A legislature is a deliberative assembly with the authority to make laws for a political entity such as a country or city. Legislatures form important parts of most governments; in the separation of powers model, they are often contrasted with the executive and judicial branches of government.

Contents

The Council of Ancients was the senior of the two halves of the republican legislative system. The Ancients were 250 members who could accept or reject laws put forward by the lower house of the Directory, the Council of Five Hundred (Conseil des Cinq-Cents). Each member had to be at least forty years of age, and a third of them would be replaced annually. They had no authority to draft laws, but any bills that they renounced could not be reintroduced for at least a year. [1]

Republicanism is a representative form of government organization. It is a political ideology centered on citizenship in a state organized as a republic. Historically, it ranges from the rule of a representative minority or oligarchy to popular sovereignty. It has had different definitions and interpretations which vary significantly based on historical context and methodological approach.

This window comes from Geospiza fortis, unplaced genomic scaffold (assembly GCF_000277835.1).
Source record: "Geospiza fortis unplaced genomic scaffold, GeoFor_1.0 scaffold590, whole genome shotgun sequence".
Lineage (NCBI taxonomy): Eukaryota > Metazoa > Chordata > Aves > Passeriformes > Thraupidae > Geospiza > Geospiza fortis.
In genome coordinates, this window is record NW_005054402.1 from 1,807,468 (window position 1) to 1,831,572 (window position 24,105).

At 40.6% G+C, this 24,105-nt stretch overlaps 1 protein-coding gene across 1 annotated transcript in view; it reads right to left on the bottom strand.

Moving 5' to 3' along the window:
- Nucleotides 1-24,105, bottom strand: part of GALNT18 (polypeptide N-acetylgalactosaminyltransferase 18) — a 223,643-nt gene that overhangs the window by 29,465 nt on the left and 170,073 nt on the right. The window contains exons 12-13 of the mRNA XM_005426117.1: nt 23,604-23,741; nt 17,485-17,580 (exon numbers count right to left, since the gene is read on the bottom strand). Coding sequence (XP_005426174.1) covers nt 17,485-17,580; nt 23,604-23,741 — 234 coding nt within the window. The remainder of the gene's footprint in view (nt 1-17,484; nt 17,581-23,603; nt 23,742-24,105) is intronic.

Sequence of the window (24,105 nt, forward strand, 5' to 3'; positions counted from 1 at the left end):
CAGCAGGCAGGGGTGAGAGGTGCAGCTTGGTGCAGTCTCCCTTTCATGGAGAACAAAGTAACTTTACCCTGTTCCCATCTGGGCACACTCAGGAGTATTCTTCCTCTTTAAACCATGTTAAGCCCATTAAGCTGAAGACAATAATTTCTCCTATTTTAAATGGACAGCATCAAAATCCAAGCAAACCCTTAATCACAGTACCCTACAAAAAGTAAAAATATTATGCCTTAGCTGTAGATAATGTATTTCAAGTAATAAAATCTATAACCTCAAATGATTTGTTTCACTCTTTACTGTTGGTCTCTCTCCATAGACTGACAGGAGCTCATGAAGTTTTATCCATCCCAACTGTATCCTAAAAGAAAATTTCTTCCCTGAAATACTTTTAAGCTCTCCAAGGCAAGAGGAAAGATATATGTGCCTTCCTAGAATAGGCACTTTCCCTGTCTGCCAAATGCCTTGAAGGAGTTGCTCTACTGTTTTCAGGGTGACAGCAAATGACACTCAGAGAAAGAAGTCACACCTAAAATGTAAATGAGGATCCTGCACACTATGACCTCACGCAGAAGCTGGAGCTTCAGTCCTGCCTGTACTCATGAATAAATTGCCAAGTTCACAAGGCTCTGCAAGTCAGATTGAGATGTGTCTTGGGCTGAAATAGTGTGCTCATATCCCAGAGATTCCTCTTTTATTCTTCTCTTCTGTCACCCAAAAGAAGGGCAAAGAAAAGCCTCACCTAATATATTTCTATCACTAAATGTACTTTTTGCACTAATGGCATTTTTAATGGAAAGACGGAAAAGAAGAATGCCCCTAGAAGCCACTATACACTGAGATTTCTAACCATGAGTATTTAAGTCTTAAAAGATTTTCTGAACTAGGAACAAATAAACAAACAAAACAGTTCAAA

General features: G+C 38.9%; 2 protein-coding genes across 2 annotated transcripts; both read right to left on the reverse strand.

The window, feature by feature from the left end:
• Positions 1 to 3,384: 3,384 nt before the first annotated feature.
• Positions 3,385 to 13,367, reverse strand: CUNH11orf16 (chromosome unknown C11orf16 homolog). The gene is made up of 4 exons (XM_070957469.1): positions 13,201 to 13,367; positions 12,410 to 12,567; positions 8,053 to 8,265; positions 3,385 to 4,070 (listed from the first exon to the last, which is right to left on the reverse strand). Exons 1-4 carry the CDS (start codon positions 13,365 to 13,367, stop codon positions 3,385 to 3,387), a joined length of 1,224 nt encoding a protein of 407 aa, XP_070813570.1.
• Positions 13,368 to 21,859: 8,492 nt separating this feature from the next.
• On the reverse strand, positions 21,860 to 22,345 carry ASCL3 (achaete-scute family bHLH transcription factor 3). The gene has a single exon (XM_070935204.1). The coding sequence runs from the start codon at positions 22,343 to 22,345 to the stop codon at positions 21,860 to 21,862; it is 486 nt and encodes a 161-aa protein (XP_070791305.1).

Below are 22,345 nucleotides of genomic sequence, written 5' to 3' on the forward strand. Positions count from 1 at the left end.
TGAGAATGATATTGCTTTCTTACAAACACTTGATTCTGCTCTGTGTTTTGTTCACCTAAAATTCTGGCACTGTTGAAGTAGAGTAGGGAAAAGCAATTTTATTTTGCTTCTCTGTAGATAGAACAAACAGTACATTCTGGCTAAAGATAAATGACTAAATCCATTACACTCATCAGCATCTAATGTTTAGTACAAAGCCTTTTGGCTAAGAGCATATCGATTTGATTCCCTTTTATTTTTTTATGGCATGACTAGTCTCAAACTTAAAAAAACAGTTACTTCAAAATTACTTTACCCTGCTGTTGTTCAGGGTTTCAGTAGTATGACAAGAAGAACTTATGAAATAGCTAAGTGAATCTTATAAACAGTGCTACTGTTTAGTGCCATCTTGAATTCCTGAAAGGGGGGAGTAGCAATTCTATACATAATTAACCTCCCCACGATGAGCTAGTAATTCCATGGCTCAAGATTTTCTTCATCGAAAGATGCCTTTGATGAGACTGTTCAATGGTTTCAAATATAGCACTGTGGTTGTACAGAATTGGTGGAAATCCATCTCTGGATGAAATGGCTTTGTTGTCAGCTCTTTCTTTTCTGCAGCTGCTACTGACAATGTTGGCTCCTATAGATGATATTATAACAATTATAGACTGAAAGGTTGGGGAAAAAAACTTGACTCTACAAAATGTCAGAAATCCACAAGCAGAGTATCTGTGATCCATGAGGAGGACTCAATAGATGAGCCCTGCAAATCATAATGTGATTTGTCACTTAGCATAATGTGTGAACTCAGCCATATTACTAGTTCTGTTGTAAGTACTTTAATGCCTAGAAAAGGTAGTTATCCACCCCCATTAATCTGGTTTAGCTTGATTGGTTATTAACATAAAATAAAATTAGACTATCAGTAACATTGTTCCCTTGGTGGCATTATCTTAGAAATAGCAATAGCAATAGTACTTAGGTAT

A lower house is one of two chambers of a bicameral legislature, the other chamber being the upper house.

Council of Five Hundred lower house of the legislature of France during the period commonly known as the Directory (Directoire)